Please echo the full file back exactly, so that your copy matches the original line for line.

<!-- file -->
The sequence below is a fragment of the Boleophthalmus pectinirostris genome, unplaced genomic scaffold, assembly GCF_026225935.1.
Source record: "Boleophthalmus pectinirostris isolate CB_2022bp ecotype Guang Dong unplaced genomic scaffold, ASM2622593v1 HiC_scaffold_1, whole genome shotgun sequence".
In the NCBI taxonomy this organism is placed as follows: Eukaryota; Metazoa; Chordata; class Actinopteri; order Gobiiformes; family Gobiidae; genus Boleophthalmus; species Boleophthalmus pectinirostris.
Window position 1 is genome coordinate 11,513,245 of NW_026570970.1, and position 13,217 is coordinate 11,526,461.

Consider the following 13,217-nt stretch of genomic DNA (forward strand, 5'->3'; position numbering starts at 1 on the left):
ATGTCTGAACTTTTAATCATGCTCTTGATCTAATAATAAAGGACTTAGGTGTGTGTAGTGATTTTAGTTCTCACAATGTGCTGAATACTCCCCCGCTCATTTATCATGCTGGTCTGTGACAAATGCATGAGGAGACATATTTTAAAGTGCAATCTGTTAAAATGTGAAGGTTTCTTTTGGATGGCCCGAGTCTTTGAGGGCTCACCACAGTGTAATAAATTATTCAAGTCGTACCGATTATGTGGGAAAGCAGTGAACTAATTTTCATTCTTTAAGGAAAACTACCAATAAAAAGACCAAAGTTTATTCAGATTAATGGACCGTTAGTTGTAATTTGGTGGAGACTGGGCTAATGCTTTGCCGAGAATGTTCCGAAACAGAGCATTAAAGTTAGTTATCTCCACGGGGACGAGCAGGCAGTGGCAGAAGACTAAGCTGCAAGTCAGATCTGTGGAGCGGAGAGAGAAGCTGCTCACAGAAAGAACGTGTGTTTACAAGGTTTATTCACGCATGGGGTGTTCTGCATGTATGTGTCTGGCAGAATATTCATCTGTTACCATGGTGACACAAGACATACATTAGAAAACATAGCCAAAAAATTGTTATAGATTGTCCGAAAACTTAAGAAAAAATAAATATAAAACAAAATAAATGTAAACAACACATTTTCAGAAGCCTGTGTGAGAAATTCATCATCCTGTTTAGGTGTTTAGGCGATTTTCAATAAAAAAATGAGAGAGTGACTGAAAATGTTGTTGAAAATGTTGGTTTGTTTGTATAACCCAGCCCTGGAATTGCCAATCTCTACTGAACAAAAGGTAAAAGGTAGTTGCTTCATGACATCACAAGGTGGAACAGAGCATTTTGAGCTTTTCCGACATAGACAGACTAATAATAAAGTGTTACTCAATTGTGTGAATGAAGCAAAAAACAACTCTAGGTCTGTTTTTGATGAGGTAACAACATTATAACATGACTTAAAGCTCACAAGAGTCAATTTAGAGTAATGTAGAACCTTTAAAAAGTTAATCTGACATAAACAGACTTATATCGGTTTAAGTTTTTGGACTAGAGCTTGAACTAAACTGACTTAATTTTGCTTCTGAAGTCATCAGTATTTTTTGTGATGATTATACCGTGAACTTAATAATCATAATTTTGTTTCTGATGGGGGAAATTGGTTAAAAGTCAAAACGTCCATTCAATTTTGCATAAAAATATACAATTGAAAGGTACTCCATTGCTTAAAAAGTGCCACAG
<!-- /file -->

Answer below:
The sequence below is a fragment of the Boleophthalmus pectinirostris genome, unplaced genomic scaffold, assembly GCF_026225935.1.
Source record: "Boleophthalmus pectinirostris isolate CB_2022bp ecotype Guang Dong unplaced genomic scaffold, ASM2622593v1 HiC_scaffold_1, whole genome shotgun sequence".
In the NCBI taxonomy this organism is placed as follows: Eukaryota; Metazoa; Chordata; class Actinopteri; order Gobiiformes; family Gobiidae; genus Boleophthalmus; species Boleophthalmus pectinirostris.
Window position 1 is genome coordinate 11,513,245 of NW_026570970.1, and position 13,217 is coordinate 11,526,461.

Consider the following 13,217-nt stretch of genomic DNA (forward strand, 5'->3'; position numbering starts at 1 on the left):
ATGTCTGAACTTTTAATCATGCTCTTGATCTAATAATAAAGGACTTAGGTGTGTGTAGTGATTTTAGTTCTCACAATGTGCTGAATACTCCCCCGCTCATTTATCATGCTGGTCTGTGACAAATGCATGAGGAGACATATTTTAAAGTGCAATCTGTTAAAATGTGAAGGTTTCTTTTGGATGGCCCGAGTCTTTGAGGGCTCACCACAGTGTAATAAATTATTCAAGTCGTACCGATTATGTGGGAAAGCAGTGAACTAATTTTCATTCTTTAAGGAAAACTACCAATAAAAAGACCAAAGTTTATTCAGATTAATGGACCGTTAGTTGTAATTTGGTGGAGACTGGGCTAATGCTTTGCCGAGAATGTTCCGAAACAGAGCATTAAAGTTAGTTATCTCCACGGGGACGAGCAGGCAGTGGCAGAAGACTAAGCTGCAAGTCAGATCTGTGGAGCGGAGAGAGAAGCTGCTCACAGAAAGAACGTGTGTTTACAAGGTTTATTCACGCATGGGGTGTTCTGCATGTATGTGTCTGGCAGAATATTCATCTGTTACCATGGTGACACAAGACATACATTAGAAAACATAGCCAAAAAATTGTTATAGATTGTCCGAAAACTTAAGAAAAAATAAATATAAAACAAAATAAATGTAAACAACACATTTTCAGAAGCCTGTGTGAGAAATTCATCATCCTGTTTAGGTGTTTAGGCGATTTTCAATAAAAAAATGAGAGAGTGACTGAAAATGTTGTTGAAAATGTTGGTTTGTTTGTATAACCCAGCCCTGGAATTGCCAATCTCTACTGAACAAAAGGTAAAAGGTAGTTGCTTCATGACATCACAAGGTGGAACAGAGCATTTTGAGCTTTTCCGACATAGACAGACTAATAATAAAGTGTTACTCAATTGTGTGAATGAAGCAAAAAACAACTCTAGGTCTGTTTTTGATGAGGTAACAACATTATAACATGACTTAAAGCTCACAAGAGTCAATTTAGAGTAATGTAGAACCTTTAAAAAGTTAATCTGACATAAACAGACTTATATCGGTTTAAGTTTTTGGACTAGAGCTTGAACTAAACTGACTTAATTTTGCTTCTGAAGTCATCAGTATTTTTTGTGATGATTATACCGTGAACTTAATAATCATAATTTTGTTTCTGATGGGGGAAATTGGTTAAAAGTCAAAACGTCCATTCAATTTTGCATAAAAATATACAATTGAAAGGTACTCCATTGCTTAAAAAGTGCCACAG